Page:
Vai acabar em pizza?!

I am here in Brazil for the Rio+20 summit with a group of inspiring organisations that Tearfund works with in Brazil. It has been great getting their perspectives on the discussions and joining with them in some fantastic side events at the Cupola dos Povos (more later on these).

As well as everything else that Brazil is well known for, graffiti, both good and bad, also seems to be everywhere in Rio and is even taught in some schools. The photos below are of political graffiti just round the corner from where I am staying here in Rio for the two weeks of the summit, Cupula dos Povos and other events.

The graffiti is to highlight a Brazilian expression for the way of political discussions – vai acabar em Pizza (it will all end up in pizza). In Brazilian politics discussions are often not as they generally are in the UN  where countries disagree vehemently with each other but in a very quiet and measured way – as they did in the final prepcom ahead of Rio+20 leading to a very long text only 28% agreed after 3 long days.

In contrast, in Brazilian politics there is often a really big fight in Parliament, accusations flying, loads of media interest… but then sometimes nothing happens as people perceive that the politicians are all friends really and would all much rather go for a pizza together at the end.  So with discussions on the Rio+20 text now in the hands of our Brazilian government hosts there is still the opportunity for a high ambition outcome on new sustainable development goals, ending fossil fuel subsidies – or we may well have an outcome that has made little progress and which has wasted the opportunity presented by this summit 20 years on from the ground breaking Earth Summit here in 1992. So will it all end up in pizza here? – we have only a few days to ensure this summit doesn’t…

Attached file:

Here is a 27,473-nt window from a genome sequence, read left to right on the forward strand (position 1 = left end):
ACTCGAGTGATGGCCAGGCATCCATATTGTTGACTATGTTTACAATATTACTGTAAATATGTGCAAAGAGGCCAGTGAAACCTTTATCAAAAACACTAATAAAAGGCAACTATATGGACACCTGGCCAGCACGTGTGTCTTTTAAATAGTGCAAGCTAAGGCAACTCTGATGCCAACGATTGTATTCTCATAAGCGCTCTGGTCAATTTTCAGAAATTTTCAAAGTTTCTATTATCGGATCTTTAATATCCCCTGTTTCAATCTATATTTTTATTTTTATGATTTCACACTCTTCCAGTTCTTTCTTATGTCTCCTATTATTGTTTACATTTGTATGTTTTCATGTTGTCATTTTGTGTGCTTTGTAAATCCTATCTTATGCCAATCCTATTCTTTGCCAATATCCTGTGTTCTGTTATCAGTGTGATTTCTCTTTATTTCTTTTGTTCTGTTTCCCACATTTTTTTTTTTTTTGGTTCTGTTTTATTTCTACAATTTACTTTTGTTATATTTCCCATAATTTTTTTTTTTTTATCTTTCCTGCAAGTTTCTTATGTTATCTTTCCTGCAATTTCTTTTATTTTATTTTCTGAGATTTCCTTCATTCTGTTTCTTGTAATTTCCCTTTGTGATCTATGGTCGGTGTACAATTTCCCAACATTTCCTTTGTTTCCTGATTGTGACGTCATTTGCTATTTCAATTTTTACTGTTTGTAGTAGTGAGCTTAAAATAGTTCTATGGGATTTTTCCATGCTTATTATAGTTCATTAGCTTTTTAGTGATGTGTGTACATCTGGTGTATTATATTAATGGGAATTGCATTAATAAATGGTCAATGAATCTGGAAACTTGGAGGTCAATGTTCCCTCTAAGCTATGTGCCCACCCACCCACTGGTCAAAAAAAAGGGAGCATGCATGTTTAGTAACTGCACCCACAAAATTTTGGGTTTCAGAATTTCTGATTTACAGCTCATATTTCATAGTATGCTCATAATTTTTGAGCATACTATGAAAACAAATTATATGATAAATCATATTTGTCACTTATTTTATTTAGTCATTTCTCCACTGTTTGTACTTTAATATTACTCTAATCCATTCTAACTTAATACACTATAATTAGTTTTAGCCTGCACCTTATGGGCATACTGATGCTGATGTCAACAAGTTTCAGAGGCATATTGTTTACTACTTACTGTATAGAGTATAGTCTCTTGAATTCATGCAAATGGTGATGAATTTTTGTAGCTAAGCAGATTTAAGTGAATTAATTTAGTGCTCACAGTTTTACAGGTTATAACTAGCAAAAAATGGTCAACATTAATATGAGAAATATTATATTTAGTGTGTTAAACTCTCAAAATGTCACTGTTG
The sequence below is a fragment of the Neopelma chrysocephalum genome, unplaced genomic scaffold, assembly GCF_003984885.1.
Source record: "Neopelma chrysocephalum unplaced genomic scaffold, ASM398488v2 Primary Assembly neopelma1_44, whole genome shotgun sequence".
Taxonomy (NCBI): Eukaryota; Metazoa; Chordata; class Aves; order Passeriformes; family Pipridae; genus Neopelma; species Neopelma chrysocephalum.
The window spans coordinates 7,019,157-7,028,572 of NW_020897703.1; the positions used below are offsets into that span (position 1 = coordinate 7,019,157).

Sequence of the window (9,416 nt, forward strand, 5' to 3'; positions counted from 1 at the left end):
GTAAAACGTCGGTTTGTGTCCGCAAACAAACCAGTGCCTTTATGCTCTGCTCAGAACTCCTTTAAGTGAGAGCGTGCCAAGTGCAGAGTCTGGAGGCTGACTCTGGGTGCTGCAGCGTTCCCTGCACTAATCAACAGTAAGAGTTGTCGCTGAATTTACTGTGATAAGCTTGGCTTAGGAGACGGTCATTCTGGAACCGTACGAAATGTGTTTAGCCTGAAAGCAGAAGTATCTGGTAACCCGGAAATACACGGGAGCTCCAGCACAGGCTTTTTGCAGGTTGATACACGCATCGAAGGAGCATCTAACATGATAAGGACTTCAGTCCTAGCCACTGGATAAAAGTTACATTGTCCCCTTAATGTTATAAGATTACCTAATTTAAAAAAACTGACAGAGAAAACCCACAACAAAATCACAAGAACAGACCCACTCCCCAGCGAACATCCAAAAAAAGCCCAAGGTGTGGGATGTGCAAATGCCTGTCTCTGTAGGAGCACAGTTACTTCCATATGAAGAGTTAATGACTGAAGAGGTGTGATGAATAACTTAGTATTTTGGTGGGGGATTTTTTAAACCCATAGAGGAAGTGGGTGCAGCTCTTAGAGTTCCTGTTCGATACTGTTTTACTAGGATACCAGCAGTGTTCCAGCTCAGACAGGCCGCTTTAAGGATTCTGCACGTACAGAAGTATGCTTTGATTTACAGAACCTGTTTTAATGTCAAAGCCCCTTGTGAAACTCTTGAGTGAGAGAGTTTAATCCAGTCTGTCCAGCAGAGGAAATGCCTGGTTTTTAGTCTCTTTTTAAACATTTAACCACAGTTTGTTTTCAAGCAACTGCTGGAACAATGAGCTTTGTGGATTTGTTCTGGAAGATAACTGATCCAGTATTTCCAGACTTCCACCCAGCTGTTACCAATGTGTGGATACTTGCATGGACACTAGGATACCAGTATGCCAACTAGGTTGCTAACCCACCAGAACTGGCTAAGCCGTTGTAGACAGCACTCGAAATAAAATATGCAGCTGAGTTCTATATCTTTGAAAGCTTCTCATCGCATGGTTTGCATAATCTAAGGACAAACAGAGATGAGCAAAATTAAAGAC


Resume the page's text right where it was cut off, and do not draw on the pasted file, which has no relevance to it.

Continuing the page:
Outcome of the Durban climate talks

This year’s UN climate talks held in Durban ended (eventually) with the ‘Durban Platform’ – an agreement amongst all countries to agree a plan on global emissions reductions by 2015 at the latest, with legally binding targets for all countries to kick in by 2020. Timing, ambition and equity were key concerns during COP 17 and looking at the outcome through these lenses, the final commitments are weak and leave too much room for interpretation. The outcome could result in average global temperature rises of 3-4 degrees C – at least double the ceiling of 1.5 degrees C that many believe to be the maximum to avoid catastrophic change.

Despite hopes that adaptation would feature more strongly at this ‘African COP’, there was again an insufficient sense of urgency. On Finance, the Green Climate Fund was operationalised which was good progress. But this fund can not support developing countries with adaptation and mitigation if it remains empty. Countries failed to move ahead with measures to raise long term finance from new sources such as international shipping and there was agreement only on a work plan ‘to progress’ work on finance by the next talks in December 2012 – a small step when agreement is needed urgently to avoid a gap in climate funds for developing countries once the fast start finance period runs out at the end of next year.

For more detail please do have a read of the Tearfund policy briefing